Sunday, April 21, 2019

Cooperatives Group Opposes GDB Deal

By on October 5, 2018

Editor’s note: The following originally appeared in the Oct. 4-10, 2018, issue of Caribbean Business.

Although the qualifying modification of the Government Development Bank (GDB) is seemingly a done deal, opponents continue to pop up.

One of the latest opponents is a group of cooperatives or credit unions, which are using an adversary proceeding to stop the GDB deal.

In March, the six Puerto Rico credit unions sued the island government, the Financial Oversight & Management Board (FOMB) and several other entities, including the GDB Recovery Authority, arguing “embezzlement and fraud” for selling them unsound Puerto Rico debt in a ploy to obtain their assets, and are now trying to stop the GDB restructuring. The coops—Cooperativas de Ahorro y Crédito Abraham Rosa, de Ciales, de Rincón, Vega Alta, Dr. Manuel Zeno Gandía and de Juana Díaz—say they have more than $1.45 billion in assets, nearly 140,000 members, about 35,000 non-member depositors, 384 full-time employees and branches in 15 island municipalities.

The GDB Debt Recovery Authority, which is expected to be the GDB’s successor, and its trustees, Matthew Karp, Jorge L. Padilla and David Pauker, were named as defendants in the lawsuit.

The Recovery Authority, however, says its inclusion in the lawsuit is an attempt to stop the GDB restructuring made through a qualifying modification filed in court in August. They also say the credit unions had enough time to oppose the GDB’s restructuring in court and failed to do so.

The Recovery Authority “may” become a successor to the GDB, and therefore may become “liable for the actions and omissions of the GDB,” recovery officials say.

The GDB is presently attempting to modify about $4.5 billion in debt pursuant to Title VI of Promesa. On Aug. 10, the GDB and Puerto Rico Fiscal Agency & Financial Advisory Authority filed an application seeking court approval of a qualifying modification that, among other things, would result in an exchange of all GDB securities—including all claims related to those securities—for new bonds issued by the Recovery Authority. The deal would also authorize the transfer of certain restructuring property from the GDB to the Recovery Authority.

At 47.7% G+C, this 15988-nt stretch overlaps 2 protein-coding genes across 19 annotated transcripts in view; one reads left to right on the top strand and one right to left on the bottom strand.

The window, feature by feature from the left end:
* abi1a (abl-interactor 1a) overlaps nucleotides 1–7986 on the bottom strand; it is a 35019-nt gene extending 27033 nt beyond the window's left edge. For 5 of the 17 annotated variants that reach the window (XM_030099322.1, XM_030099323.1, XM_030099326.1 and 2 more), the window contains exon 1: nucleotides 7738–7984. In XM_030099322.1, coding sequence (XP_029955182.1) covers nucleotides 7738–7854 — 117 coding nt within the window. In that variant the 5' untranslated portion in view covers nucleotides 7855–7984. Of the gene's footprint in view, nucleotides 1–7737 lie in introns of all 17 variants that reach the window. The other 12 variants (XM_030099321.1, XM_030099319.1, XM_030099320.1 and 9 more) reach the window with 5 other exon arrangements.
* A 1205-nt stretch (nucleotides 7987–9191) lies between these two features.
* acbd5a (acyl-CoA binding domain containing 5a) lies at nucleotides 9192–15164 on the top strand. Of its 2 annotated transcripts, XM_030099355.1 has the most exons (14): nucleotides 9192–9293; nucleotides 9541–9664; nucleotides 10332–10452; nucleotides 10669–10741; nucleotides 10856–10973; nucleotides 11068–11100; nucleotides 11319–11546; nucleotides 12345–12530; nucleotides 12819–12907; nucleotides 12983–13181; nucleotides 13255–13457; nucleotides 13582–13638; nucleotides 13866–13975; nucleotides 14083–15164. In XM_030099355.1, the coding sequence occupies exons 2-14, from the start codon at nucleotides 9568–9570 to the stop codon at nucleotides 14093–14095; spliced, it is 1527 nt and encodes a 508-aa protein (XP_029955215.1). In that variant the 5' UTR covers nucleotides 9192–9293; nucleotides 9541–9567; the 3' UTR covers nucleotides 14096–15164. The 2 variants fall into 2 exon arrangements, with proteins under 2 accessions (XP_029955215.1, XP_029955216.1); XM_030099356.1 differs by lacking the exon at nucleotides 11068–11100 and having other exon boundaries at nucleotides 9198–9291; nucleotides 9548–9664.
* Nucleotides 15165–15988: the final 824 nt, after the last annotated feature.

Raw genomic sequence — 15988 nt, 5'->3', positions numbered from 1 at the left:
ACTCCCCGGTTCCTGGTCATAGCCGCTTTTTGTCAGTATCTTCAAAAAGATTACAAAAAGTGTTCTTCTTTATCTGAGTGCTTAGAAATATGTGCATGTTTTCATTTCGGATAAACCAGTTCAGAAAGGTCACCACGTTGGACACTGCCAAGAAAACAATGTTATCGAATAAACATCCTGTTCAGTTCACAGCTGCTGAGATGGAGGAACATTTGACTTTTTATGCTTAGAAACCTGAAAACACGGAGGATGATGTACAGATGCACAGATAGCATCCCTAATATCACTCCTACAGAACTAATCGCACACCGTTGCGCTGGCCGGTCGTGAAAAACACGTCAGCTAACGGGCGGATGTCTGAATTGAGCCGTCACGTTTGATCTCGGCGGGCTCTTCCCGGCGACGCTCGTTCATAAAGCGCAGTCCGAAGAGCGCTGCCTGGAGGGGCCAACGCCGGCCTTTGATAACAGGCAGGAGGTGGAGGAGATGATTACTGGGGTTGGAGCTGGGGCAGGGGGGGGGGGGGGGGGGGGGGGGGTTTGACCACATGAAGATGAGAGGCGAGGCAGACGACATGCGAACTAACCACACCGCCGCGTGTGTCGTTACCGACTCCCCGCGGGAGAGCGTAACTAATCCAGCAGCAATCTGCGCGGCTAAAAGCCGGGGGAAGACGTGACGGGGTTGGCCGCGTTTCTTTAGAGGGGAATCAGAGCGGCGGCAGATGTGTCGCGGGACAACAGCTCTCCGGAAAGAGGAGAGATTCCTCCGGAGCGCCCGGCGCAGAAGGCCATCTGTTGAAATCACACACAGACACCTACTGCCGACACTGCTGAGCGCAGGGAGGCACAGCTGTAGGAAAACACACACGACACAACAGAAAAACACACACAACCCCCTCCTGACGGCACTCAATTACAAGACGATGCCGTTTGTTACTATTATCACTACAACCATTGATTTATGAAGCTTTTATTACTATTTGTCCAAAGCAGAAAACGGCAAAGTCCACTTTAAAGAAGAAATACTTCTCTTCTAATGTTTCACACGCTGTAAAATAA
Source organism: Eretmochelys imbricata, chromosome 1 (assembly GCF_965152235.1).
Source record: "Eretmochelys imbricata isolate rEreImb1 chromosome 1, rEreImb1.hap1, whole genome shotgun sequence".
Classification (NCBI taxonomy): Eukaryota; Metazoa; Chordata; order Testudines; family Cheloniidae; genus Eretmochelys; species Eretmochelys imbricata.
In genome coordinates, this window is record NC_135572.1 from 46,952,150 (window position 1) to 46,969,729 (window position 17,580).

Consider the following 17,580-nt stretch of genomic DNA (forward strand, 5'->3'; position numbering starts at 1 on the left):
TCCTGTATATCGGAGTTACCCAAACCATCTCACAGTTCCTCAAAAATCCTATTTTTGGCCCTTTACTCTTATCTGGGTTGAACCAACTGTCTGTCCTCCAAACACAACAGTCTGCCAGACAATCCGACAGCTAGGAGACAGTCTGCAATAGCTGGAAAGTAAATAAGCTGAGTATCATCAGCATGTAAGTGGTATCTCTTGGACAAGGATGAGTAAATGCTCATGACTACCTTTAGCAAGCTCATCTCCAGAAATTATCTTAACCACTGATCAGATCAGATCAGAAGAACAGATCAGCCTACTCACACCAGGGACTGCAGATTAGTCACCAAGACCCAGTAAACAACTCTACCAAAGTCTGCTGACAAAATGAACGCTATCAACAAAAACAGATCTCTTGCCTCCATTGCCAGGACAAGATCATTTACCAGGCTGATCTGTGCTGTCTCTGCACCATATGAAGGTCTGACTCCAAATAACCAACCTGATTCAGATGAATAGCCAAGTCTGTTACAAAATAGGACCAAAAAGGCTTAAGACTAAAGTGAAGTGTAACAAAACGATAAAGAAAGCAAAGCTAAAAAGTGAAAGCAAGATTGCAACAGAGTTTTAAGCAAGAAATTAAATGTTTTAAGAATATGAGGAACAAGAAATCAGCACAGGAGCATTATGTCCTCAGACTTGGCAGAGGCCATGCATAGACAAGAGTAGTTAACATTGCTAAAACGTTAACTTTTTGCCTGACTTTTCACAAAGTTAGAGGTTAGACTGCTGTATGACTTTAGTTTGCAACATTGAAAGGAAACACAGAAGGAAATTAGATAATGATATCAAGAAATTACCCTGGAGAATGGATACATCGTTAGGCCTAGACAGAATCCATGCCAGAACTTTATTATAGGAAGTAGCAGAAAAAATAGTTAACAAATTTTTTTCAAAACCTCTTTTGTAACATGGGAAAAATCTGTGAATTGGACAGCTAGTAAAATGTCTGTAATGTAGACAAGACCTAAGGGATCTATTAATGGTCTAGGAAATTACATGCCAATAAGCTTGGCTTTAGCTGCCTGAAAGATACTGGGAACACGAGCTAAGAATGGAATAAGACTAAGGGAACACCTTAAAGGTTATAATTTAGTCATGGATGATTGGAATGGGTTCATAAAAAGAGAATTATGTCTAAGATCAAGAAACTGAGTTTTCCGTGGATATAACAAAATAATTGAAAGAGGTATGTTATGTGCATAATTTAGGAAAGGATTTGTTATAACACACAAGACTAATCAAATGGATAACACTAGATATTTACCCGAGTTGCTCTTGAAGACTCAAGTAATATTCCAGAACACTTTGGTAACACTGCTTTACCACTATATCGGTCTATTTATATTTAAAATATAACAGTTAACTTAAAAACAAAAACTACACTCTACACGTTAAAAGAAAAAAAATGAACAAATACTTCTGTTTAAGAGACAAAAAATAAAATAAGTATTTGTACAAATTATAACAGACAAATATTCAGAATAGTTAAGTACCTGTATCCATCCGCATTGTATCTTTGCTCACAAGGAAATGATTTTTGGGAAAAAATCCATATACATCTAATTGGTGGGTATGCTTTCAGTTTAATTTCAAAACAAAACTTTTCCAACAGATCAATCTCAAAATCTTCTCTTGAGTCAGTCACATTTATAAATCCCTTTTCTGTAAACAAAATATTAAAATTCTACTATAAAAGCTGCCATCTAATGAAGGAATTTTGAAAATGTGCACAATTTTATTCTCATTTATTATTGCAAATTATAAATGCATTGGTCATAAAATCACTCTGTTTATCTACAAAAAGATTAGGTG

“If the qualifying modification is approved, then plaintiffs will no longer hold claims against the GDB. In that circumstance, the Recovery Authority defendants could not possibly be liable to plaintiffs as successors to the GDB (which the Recovery Authority is not) because the court’s approval of the qualifying modification would discharge the GDB’s alleged obligations to plaintiffs. As such, there would be no basis to continue an action against the Recovery Authority defendants,” the Recovery Authority says.

On the other hand, if the qualifying modification is not approved, then the GDB will not have transferred the restructuring property to the Recovery Authority, and the Recovery Authority could never be considered a successor to the GDB, they say.

“Essentially, there would be no nexus at all between the Recovery Authority and the GDB. Either way, the complaint should be dismissed as for the Recovery Authority defendants because the Recovery Authority will never be a successor to the GDB, and even if the court approves the qualifying modification, the GDB’s alleged obligations to plaintiffs would be discharged,” they say.

The Recovery Authority said the credit unions failed to raise objections in the Title VI proceedings by the Aug. 20, 2018 deadline.

“They have therefore waived the right to object. They should not be allowed to end-run the Title VI procedures authorized by this court by attacking the qualifying modification through a Title III adversary proceeding. The complaint against the Recovery Authority defendants should be dismissed on this basis as well,” Recovery Authority officials said in court documents.

 

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